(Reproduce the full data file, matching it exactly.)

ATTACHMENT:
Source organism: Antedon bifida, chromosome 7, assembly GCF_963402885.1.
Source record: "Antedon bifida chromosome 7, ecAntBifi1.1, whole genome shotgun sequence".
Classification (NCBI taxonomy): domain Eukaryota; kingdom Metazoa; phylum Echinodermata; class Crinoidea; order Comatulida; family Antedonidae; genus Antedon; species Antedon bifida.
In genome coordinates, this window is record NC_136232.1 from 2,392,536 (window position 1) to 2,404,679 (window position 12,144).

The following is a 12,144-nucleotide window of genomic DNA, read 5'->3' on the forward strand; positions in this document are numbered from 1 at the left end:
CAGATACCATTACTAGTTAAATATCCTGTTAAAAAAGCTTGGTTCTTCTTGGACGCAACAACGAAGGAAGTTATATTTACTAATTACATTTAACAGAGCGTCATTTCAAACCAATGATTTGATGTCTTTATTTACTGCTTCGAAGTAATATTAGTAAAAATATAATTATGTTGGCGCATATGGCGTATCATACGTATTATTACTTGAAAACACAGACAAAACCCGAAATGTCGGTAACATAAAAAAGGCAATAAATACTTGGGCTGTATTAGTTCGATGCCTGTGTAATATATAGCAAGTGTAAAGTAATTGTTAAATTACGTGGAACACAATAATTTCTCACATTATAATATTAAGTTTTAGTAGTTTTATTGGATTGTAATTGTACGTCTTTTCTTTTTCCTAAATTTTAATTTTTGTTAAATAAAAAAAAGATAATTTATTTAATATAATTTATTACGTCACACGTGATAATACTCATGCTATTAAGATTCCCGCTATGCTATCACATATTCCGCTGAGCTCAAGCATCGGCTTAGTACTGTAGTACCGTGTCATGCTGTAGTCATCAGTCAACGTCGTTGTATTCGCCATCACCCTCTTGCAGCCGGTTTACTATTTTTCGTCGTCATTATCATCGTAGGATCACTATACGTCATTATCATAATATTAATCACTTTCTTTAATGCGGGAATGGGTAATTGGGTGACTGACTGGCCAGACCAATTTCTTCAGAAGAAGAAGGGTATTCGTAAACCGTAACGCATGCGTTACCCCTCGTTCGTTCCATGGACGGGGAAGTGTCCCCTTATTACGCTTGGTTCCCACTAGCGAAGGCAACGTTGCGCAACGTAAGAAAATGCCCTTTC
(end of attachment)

Source organism: Antedon bifida, chromosome 7, assembly GCF_963402885.1.
Source record: "Antedon bifida chromosome 7, ecAntBifi1.1, whole genome shotgun sequence".
Classification (NCBI taxonomy): domain Eukaryota; kingdom Metazoa; phylum Echinodermata; class Crinoidea; order Comatulida; family Antedonidae; genus Antedon; species Antedon bifida.
In genome coordinates, this window is record NC_136232.1 from 2,392,536 (window position 1) to 2,404,679 (window position 12,144).

The following is a 12,144-nucleotide window of genomic DNA, read 5'->3' on the forward strand; positions in this document are numbered from 1 at the left end:
CAGATACCATTACTAGTTAAATATCCTGTTAAAAAAGCTTGGTTCTTCTTGGACGCAACAACGAAGGAAGTTATATTTACTAATTACATTTAACAGAGCGTCATTTCAAACCAATGATTTGATGTCTTTATTTACTGCTTCGAAGTAATATTAGTAAAAATATAATTATGTTGGCGCATATGGCGTATCATACGTATTATTACTTGAAAACACAGACAAAACCCGAAATGTCGGTAACATAAAAAAGGCAATAAATACTTGGGCTGTATTAGTTCGATGCCTGTGTAATATATAGCAAGTGTAAAGTAATTGTTAAATTACGTGGAACACAATAATTTCTCACATTATAATATTAAGTTTTAGTAGTTTTATTGGATTGTAATTGTACGTCTTTTCTTTTTCCTAAATTTTAATTTTTGTTAAATAAAAAAAAGATAATTTATTTAATATAATTTATTACGTCACACGTGATAATACTCATGCTATTAAGATTCCCGCTATGCTATCACATATTCCGCTGAGCTCAAGCATCGGCTTAGTACTGTAGTACCGTGTCATGCTGTAGTCATCAGTCAACGTCGTTGTATTCGCCATCACCCTCTTGCAGCCGGTTTACTATTTTTCGTCGTCATTATCATCGTAGGATCACTATACGTCATTATCATAATATTAATCACTTTCTTTAATGCGGGAATGGGTAATTGGGTGACTGACTGGCCAGACCAATTTCTTCAGAAGAAGAAGGGTATTCGTAAACCGTAACGCATGCGTTACCCCTCGTTCGTTCCATGGACGGGGAAGTGTCCCCTTATTACGCTTGGTTCCCACTAGCGAAGGCAACGTTGCGCAACGTAAGAAAATGCCCTTTC